He is among the most eloquent of footballers, a real professional and an inspiration in Wigan Athletic’s fight against relegation. William Kvist finally got the recognition he deserved on Saturday, when he was named captain of the team that lined up against league leaders Bournemouth.
But why did it take so long for Kvist to get a regular place in the starting lineup? What was in the minds of managers Uwe Rosler and Malky Mackay in leaving him out for so long? The Denmark captain has played in the Bundesliga and the Premier League, let alone making 53 appearances for his country over the past eight years.
The cynics might say that Mackay has brought the Dane in from the cold mainly because of his ability to launch long throws. But Kvist is much more than that. He brings stability to a midfield that had struggled to maintain possession. You will invariably see him as the last man in front of the back four, strong in the tackle and his reading of the game allowing him to make important interceptions. Kvist is not the kind of player who will play box-to-box and it is rare that he scores a goal. He keeps things simple, organizing the midfield from behind, rarely wasting the ball.
Kvist has been part of the rollercoaster ride that has characterized Wigan Athletic’s season. His signing at the end of the summer transfer window was overshadowed by those of Andy Delort and Adam Forshaw, plus the announcement of Emyr Huws being signed on a permanent basis. However, it looked like Rosler had done a good job in the transfer market and hopes of promotion were once again on the table.
Five months on and Latics are in a dire situation. Second from bottom and seven points adrift of safety. Many fans blame Rosler’s signings for what has happened. After all, last season’s team was good enough to reach the FA Cup semi-final and the Championship playoffs. Surely it was the arrival of Rosler’s new men that brought the club down?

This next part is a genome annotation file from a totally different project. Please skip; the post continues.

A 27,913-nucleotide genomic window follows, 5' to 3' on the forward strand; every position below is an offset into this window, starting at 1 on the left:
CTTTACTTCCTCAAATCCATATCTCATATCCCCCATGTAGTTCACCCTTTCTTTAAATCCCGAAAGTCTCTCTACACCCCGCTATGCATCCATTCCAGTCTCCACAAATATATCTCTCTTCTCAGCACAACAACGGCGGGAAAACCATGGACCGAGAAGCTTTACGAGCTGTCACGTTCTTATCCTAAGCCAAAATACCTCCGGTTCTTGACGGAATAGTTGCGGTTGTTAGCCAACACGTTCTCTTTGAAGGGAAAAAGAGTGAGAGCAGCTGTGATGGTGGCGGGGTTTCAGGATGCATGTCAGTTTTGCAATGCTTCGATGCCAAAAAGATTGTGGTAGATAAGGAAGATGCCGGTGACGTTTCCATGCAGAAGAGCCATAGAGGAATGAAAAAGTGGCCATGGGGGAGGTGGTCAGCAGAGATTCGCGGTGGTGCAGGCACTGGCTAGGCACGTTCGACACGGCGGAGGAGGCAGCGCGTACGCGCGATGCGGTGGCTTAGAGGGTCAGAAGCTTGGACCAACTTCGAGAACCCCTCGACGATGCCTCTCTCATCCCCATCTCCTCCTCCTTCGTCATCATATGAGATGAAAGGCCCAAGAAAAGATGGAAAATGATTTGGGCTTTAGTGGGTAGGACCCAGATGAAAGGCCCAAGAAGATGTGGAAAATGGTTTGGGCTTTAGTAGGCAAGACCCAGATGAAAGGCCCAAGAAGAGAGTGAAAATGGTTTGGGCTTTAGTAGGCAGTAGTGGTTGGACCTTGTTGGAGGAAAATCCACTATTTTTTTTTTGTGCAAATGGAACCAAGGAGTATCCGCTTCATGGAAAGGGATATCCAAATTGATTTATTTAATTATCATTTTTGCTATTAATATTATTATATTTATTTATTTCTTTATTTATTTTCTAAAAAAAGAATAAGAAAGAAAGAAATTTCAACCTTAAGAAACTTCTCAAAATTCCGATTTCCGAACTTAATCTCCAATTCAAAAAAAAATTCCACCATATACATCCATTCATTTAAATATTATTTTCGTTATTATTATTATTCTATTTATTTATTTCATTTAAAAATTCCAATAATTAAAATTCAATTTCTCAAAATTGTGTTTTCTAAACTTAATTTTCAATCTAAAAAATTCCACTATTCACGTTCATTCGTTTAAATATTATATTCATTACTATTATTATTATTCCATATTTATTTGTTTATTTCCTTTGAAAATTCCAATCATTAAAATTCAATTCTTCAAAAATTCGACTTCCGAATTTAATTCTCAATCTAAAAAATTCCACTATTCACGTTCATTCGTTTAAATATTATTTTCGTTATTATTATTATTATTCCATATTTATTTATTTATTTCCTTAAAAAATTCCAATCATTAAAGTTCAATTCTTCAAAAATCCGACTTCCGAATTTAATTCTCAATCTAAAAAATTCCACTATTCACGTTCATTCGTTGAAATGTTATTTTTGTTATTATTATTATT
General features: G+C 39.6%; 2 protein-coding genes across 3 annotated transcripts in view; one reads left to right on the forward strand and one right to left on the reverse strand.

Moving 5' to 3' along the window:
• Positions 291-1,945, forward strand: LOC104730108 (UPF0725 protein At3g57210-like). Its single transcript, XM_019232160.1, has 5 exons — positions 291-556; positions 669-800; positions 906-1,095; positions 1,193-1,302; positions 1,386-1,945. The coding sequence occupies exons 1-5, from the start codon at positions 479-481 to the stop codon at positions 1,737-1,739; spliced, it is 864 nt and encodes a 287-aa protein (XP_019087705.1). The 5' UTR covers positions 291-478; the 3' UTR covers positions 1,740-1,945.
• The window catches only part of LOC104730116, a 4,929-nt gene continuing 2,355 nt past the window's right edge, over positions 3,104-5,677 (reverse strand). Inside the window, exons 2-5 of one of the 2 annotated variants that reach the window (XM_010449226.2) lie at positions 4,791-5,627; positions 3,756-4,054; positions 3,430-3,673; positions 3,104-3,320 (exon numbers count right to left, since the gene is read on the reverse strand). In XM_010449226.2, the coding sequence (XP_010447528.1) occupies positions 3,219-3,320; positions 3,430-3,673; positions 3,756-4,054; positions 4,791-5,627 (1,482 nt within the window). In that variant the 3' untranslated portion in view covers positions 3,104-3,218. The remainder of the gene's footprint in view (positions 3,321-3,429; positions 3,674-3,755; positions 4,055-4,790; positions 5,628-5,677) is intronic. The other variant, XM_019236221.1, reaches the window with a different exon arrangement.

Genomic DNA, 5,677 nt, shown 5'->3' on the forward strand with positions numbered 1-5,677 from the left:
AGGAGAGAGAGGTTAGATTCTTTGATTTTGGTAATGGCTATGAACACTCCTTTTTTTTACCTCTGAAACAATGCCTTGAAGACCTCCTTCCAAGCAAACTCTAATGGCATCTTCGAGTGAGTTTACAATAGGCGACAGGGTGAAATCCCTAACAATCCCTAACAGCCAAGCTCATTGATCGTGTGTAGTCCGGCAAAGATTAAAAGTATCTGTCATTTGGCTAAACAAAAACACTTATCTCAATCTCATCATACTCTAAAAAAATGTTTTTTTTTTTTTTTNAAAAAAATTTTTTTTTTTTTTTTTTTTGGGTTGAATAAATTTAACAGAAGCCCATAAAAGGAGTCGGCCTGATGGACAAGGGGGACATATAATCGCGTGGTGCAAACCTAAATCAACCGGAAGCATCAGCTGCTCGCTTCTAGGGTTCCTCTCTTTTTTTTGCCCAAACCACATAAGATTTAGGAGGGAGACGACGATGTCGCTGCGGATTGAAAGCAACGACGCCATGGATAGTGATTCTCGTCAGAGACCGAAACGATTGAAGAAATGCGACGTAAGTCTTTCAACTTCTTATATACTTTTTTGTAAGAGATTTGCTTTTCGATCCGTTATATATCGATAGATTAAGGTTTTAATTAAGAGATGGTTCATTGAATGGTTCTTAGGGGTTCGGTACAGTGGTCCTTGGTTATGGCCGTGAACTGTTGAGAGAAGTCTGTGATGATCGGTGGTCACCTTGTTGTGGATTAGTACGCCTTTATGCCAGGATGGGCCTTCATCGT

There may well be some truth in their assertion. Rosler had inherited players from the Martinez and Coyle eras, who had adopted his “high pressing” philosophy to some degree. Latics took a lot of teams by surprise last season by that tactic, even if they weren’t able to hold it for more than the first thirty minutes in most games. It was often enough to get ahead in the first half and hold on to that lead by the skin of their teeth. But it produced results, at least until the other teams got wise to it.
Ironically Rosler brought in ten players of his own, but neither they nor the others seemed willing to buy into the high pressing approach. In the absence of high pressing there was little else remaining as Latics were then lacking a consistency in approach. Bouts of nervy defenders playing the ball across the back were interceded by hoofs from the goalkeeper to the lone front man.
Sadly Rosler’s new men did not appear to be supporting him on the field. Many of those from previous managerial regimes at Wigan certainly weren’t.
Many of those fans who blame Latics’ current demise on Rosler’s signings will say that most of them simply were not good enough. Delort, Forshaw, Oriol Riera and James Tavernier have all gone, having been unable to establish themselves in the starting lineup. Huws is out injured for the rest of the season. Aaron Taylor-Sinclair has been injured for some time and it looks like he is now way down on the totem pole with the arrival of Gaetan Bong. Martyn Waghorn has been only on the fringes, despite having made a good impression last season.
But Andrew Taylor has started in 25 of the 29 league matches this season, and Don Cowie in 21. The cynics will say that the two are automatic choices for Mackay, having played under him at Cardiff and Watford. Neither has a high popularity rating with the DW crowd.
That is not the case with William Kvist. His recent all-action performances, together with his leadership skills and positivity about Latics getting out of their current predicament, are making him into the kind of player that fans really appreciate.
If Latics do avoid relegation then they would do well in securing a contract extension for the Dane, who clearly has much to offer.
At this point in time he looks like the best of Rosler’s signings.
Other Amigos articles on William Kvist:
Kvist is back – but for how long?
A Danish fan’s view of William Kvist